On 3 July 2013 11:00, Johan Herland <jo...@herland.net> wrote:
> On Wed, Jul 3, 2013 at 10:49 AM, Junio C Hamano <gits...@pobox.com> wrote:
>> Johan Herland <jo...@herland.net> writes:
>>> Overnight, it occured to me that --force-if-expected could be
>>> simplified by leveraging the existing --force option; for the above
>>> two examples, respectively:
>>>   $ git push --force --expect
>>>   # validate foo @ origin == @{upstream} before pushing
>>> and
>>>   $ git push --force --expect=refs/original/foo my_remote HEAD:foo
>>>   # validate foo @ my_remote == refs/original/foo before pushing
>> First, on the name.
>> I do not think either "--validate" or "--expect" is particularly a
>> good one.  The former lets this feature squat on a good name that
>> covers a much broader spectrum, forbidding people from adding other
>> kinds of validation later.  "--expect" is slightly less bad in that
>> sense; saying "we expect this" does imply "otherwise it is an
>> unexpected situation and we would fail", but the name still does not
>> feel ideal.
>> What is the essense of compare-and-swap?  Perhaps we can find a good
>> word by thinking that question through.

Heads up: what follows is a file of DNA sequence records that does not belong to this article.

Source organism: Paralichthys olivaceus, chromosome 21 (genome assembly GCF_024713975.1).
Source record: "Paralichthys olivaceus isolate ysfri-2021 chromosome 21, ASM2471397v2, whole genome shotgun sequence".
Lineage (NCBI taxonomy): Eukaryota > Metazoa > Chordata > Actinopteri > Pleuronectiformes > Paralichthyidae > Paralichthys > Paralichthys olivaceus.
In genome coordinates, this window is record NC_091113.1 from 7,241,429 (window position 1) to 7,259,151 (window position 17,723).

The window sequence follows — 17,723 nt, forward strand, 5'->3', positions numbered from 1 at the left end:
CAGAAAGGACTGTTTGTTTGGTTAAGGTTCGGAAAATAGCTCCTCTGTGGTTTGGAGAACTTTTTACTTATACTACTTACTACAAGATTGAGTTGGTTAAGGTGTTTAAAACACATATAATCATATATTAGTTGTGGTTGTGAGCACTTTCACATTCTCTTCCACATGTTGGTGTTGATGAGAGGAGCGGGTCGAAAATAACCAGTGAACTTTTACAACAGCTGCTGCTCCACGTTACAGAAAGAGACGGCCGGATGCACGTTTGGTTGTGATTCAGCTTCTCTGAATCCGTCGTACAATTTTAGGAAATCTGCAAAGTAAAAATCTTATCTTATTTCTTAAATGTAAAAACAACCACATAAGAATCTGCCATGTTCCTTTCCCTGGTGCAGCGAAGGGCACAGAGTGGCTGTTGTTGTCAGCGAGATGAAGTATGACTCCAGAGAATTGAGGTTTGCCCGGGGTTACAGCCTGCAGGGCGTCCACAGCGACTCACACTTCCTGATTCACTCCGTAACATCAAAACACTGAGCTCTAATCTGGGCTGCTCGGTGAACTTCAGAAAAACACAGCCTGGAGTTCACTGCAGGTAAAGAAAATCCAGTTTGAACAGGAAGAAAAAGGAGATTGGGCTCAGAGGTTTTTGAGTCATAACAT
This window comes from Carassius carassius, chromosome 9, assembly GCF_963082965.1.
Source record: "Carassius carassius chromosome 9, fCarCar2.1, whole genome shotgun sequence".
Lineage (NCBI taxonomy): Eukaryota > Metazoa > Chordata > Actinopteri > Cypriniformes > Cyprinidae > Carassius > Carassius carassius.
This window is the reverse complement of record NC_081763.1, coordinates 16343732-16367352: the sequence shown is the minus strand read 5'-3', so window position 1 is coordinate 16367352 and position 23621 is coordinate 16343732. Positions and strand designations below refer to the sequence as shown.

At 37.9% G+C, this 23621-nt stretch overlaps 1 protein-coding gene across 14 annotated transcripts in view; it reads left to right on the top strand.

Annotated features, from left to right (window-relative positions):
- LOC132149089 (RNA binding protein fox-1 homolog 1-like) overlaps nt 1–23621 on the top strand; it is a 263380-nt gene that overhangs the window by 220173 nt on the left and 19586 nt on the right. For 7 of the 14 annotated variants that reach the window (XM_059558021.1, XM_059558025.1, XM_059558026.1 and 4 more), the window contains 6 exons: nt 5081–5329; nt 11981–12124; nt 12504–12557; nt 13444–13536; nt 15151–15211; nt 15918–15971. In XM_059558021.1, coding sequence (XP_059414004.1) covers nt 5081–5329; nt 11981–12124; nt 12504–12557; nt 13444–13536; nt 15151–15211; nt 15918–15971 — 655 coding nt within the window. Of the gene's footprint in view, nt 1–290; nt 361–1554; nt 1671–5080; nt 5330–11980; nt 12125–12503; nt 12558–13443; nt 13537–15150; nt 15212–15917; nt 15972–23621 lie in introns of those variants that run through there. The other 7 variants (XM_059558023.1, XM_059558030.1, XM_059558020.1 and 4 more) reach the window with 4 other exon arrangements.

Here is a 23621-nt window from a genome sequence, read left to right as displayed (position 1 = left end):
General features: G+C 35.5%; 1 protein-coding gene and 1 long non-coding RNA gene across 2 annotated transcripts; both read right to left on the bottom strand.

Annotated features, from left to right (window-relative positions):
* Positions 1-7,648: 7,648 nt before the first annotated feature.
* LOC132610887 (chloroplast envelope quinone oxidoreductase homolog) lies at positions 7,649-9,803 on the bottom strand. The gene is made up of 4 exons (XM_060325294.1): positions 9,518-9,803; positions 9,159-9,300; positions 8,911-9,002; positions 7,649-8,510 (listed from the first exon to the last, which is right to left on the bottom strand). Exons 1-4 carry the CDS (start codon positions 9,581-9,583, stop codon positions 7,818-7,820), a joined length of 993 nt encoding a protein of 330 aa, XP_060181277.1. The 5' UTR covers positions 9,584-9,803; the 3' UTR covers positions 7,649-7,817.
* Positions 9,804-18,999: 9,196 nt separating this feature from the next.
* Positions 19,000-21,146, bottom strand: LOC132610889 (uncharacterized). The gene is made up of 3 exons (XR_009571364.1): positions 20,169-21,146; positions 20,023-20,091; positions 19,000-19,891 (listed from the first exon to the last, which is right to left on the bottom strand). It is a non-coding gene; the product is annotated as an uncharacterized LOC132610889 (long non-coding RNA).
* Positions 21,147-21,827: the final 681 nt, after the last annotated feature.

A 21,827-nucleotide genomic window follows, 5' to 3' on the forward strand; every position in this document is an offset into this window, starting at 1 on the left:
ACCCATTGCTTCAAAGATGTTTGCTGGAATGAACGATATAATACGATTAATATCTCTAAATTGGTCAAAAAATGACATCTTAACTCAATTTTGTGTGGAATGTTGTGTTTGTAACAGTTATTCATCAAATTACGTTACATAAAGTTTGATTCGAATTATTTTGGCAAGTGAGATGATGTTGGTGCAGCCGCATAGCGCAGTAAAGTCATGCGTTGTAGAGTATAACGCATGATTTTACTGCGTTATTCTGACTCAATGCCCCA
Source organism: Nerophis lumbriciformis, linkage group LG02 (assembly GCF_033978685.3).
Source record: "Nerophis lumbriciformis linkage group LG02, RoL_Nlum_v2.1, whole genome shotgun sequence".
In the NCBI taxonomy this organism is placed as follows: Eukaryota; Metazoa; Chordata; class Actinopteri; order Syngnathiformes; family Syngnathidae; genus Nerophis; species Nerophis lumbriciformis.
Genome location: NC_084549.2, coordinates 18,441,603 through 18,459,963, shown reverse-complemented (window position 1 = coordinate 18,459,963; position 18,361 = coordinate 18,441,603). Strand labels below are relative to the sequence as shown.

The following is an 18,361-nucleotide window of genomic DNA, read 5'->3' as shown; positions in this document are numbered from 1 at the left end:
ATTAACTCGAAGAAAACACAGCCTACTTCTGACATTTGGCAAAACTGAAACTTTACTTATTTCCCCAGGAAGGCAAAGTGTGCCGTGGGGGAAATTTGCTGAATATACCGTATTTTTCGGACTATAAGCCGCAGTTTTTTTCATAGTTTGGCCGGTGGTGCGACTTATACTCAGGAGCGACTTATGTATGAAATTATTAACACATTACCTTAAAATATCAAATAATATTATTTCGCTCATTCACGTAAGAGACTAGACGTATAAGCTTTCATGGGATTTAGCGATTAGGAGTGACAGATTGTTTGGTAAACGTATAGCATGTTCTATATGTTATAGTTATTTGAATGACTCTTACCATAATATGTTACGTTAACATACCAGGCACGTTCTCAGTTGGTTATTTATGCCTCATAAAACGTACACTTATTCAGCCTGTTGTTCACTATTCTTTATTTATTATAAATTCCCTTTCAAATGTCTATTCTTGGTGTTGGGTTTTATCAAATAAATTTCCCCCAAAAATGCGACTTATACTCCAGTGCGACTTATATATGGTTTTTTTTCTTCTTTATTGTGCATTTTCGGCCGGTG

>> To me, it is a way to implement a "lock" on the remote ref without
>> actually taking a lock (which would leave us open for a stale lock),
>> and this "lock"-ness is what we want in order to guarantee safety.
>> So we could perhaps call it "--lockref"?
>> I'll leave the name open but tentatively use this name in the
>> following, primarily to see how well it sits on the command line
>> examples.
> I agree that neither --expect nor --validate are very good. I also
> don't like --lockref, mostly because there is no locking involved, and
> I think most users will jump to an incorrect conclusion about what
> this option does, unless they read the documentation.
> Some other suggestions:
> a) --update-if. I think this reads quite nicely in the fully specified
> variant: --update-if=theirRefName:expectedValue, but it becomes more
> cryptic when defaults are assumed (i.e. --update-if without any
> arguments).
> b) --precond. This makes it clear that we're specifying a precondition
> on the push. Again, I think the fully specified version reads nicely,
> but it might seem a little cryptic when no arguments are given.
> c) --pre-verify, --pre-check are merely variations on (b), other
> variations include --pre-verify-ref or --pre-check-ref, making things
> more explicit at the cost of option name length.

I'm struggling to think of instances where I wouldn't want this
CAS-like behaviour.  Wouldn't it be better to make it the default when
pushing, and allowing the current behaviour with "git push
--blind-force" or something?
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